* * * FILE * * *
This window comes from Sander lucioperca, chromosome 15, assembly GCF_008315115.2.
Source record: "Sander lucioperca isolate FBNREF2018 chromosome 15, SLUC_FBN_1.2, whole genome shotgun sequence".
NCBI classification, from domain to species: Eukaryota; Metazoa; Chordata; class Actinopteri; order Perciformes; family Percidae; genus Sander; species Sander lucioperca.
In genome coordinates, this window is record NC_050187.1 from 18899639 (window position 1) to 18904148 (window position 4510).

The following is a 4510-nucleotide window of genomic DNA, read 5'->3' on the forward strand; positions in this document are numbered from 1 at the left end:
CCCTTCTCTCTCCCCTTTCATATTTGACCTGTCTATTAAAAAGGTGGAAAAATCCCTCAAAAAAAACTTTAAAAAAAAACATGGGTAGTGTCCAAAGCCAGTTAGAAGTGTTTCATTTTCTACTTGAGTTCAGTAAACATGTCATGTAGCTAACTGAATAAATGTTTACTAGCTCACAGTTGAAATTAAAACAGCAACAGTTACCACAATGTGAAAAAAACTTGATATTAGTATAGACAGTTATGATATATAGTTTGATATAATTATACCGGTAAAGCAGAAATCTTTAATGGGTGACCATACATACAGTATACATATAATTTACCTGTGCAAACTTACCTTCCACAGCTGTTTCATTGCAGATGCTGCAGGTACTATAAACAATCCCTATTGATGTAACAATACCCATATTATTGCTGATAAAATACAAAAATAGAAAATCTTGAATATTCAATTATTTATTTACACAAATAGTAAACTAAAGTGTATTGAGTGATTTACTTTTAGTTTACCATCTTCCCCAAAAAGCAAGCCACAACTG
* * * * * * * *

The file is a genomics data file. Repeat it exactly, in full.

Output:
This window comes from Sander lucioperca, chromosome 15, assembly GCF_008315115.2.
Source record: "Sander lucioperca isolate FBNREF2018 chromosome 15, SLUC_FBN_1.2, whole genome shotgun sequence".
NCBI classification, from domain to species: Eukaryota; Metazoa; Chordata; class Actinopteri; order Perciformes; family Percidae; genus Sander; species Sander lucioperca.
In genome coordinates, this window is record NC_050187.1 from 18899639 (window position 1) to 18904148 (window position 4510).

The following is a 4510-nucleotide window of genomic DNA, read 5'->3' on the forward strand; positions in this document are numbered from 1 at the left end:
CCCTTCTCTCTCCCCTTTCATATTTGACCTGTCTATTAAAAAGGTGGAAAAATCCCTCAAAAAAAACTTTAAAAAAAAACATGGGTAGTGTCCAAAGCCAGTTAGAAGTGTTTCATTTTCTACTTGAGTTCAGTAAACATGTCATGTAGCTAACTGAATAAATGTTTACTAGCTCACAGTTGAAATTAAAACAGCAACAGTTACCACAATGTGAAAAAAACTTGATATTAGTATAGACAGTTATGATATATAGTTTGATATAATTATACCGGTAAAGCAGAAATCTTTAATGGGTGACCATACATACAGTATACATATAATTTACCTGTGCAAACTTACCTTCCACAGCTGTTTCATTGCAGATGCTGCAGGTACTATAAACAATCCCTATTGATGTAACAATACCCATATTATTGCTGATAAAATACAAAAATAGAAAATCTTGAATATTCAATTATTTATTTACACAAATAGTAAACTAAAGTGTATTGAGTGATTTACTTTTAGTTTACCATCTTCCCCAAAAAGCAAGCCACAACTG